How Not To Do Software Development


I’m not sure what to make of the following tweet from an ex-colleague of mine:

“Dear User – accept the fact that I only like making things work on a computer – making them look pretty? That’s a job for someone else.”

While at first glance it might look OK – this person really only wants to develop APIs and back end systems – I think it shows the wrong attitude, and highlights the dangerous ghettoisation that I see happening in software development.

Software development is all about good user experience, after all without users where would we be?

You have to consider how people are going to use your software. Even if you are writing an API someone is going to take it and use it to put something in front of a user. How that is presented to the user will have a huge bearing on what you need to develop. A lot of the time you can be sure that you’ll need methods to read and write data from and to a database. However, what if “making them look pretty” requires that you pull out a different set of data, or you need to pull out all the data associated with that user/transaction?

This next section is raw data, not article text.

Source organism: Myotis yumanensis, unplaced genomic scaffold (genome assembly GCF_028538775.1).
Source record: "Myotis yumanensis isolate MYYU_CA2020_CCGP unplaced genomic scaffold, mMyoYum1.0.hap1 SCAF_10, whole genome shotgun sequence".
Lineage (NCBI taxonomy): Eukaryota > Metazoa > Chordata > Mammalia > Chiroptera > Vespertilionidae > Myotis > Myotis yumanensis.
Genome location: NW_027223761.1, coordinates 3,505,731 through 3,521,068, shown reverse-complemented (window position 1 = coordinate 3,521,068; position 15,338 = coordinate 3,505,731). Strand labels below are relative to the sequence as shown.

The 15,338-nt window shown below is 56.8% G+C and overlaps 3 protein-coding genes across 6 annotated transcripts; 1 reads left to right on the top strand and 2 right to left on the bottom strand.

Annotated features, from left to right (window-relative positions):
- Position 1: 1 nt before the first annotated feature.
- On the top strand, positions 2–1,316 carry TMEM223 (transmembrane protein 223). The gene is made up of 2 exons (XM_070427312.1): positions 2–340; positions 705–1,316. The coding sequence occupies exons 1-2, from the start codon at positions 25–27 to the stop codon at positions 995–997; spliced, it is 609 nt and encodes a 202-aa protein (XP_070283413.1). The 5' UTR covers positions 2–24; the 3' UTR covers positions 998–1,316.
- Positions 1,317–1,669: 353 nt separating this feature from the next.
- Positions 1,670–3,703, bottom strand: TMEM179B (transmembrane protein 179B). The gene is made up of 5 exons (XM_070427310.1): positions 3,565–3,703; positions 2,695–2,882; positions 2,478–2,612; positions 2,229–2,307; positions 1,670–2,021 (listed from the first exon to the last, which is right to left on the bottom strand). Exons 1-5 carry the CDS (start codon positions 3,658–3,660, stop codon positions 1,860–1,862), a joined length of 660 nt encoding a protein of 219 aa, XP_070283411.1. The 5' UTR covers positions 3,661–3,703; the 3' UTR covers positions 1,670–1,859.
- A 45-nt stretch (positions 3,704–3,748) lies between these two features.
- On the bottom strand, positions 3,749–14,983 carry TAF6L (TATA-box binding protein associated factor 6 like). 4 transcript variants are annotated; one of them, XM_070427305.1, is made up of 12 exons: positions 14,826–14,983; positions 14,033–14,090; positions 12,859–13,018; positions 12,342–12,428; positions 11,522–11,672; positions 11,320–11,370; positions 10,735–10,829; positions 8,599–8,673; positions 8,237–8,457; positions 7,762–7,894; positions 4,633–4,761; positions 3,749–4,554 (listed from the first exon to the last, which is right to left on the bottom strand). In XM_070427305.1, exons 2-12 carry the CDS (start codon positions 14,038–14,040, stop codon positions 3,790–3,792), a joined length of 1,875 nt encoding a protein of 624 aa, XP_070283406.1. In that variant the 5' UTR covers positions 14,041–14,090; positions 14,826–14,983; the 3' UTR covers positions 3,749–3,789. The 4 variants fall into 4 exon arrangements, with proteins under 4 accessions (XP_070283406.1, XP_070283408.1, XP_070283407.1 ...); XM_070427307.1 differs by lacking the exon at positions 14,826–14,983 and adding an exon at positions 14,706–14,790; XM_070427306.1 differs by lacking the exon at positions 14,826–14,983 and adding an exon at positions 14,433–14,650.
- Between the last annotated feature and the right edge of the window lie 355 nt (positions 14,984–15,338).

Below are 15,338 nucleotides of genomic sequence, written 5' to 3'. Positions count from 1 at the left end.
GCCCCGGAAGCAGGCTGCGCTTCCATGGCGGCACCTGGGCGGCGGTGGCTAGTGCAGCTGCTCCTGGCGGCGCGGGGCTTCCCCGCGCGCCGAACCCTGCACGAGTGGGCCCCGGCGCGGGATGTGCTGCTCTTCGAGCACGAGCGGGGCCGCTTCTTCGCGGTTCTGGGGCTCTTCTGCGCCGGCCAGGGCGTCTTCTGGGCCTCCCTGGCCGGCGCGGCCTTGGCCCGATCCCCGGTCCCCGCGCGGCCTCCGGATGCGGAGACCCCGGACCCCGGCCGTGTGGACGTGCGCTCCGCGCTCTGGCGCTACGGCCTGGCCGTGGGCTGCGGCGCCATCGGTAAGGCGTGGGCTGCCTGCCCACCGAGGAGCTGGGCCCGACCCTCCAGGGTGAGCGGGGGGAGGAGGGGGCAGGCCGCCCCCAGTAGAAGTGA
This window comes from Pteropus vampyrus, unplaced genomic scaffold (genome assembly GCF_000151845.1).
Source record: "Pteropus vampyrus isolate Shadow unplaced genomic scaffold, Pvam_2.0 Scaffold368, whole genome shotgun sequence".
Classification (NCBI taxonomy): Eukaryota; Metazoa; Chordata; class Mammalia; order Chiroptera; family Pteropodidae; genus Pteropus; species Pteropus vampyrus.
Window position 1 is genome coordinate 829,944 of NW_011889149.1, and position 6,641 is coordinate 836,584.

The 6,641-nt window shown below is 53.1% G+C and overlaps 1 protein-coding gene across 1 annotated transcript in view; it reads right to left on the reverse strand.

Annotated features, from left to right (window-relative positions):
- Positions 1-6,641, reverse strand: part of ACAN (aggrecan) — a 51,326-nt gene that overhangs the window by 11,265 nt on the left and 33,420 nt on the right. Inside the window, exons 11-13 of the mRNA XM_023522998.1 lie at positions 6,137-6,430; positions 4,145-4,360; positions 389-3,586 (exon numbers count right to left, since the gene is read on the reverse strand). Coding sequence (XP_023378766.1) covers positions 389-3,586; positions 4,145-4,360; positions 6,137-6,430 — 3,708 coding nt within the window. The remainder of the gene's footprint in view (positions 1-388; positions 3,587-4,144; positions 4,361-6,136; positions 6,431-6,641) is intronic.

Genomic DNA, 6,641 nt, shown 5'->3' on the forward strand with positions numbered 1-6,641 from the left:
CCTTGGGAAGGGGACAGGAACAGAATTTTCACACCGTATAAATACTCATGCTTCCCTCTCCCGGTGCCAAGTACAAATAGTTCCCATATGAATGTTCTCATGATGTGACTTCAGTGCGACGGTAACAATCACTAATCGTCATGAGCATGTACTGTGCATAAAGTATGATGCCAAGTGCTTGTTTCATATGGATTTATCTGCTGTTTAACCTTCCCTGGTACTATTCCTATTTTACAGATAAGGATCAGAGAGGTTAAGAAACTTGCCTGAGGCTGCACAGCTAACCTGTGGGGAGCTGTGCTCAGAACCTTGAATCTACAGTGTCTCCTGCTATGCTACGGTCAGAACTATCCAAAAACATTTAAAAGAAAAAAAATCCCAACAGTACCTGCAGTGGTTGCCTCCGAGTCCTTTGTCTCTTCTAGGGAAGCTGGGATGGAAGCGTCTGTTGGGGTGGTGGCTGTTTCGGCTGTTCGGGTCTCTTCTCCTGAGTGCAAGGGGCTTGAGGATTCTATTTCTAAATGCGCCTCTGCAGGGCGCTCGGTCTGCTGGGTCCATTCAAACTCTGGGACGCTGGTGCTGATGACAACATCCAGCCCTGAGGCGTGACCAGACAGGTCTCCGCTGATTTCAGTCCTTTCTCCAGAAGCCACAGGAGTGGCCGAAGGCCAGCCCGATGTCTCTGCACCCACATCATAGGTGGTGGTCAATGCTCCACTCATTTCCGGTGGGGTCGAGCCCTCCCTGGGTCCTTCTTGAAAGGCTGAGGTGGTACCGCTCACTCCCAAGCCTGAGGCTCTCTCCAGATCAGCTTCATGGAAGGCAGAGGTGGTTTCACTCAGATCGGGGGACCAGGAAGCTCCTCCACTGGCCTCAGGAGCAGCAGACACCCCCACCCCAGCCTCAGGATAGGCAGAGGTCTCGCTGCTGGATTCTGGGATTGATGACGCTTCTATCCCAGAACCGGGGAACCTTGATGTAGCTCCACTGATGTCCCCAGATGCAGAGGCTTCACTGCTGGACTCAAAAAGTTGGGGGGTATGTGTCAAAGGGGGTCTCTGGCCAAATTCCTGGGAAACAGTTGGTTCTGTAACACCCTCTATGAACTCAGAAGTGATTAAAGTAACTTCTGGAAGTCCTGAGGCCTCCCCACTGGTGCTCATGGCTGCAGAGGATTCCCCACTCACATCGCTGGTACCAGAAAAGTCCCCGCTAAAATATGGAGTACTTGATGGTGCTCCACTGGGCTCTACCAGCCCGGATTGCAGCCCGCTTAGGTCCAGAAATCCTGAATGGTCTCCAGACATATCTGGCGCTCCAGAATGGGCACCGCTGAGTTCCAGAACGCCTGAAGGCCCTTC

Taking this latter requirement as an example, this is going to have a requirement that you return a potentially large data set as quickly as possible, even in real-time. This will have a significant impact on your design, from the business logic right down to the actual database design.

Your code will “work” but it won’t meet the requirements.

As I mentioned above, it also demonstrates one aspect of the ghettoisation of software developers. You have web developers, iPhone developers, database designers, user interface designers, etc. and never shall they meet (except at the weekly project meeting). Why is this dangerous? Well, if nothing else it promotes an “us and them” attitude and a tendency to allow one group to blame another if things don’t work correctly.

© 2011, Chris. All rights reserved. If you republish this post can you please link back to the original post.

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  1. #1 by Davide on 19 August, 2011 - 3:09 pm

    Excellent point, from two programs that do the same thing, obviously the user would select the one easier to use, and if their both easy to use, then the design matters the most.

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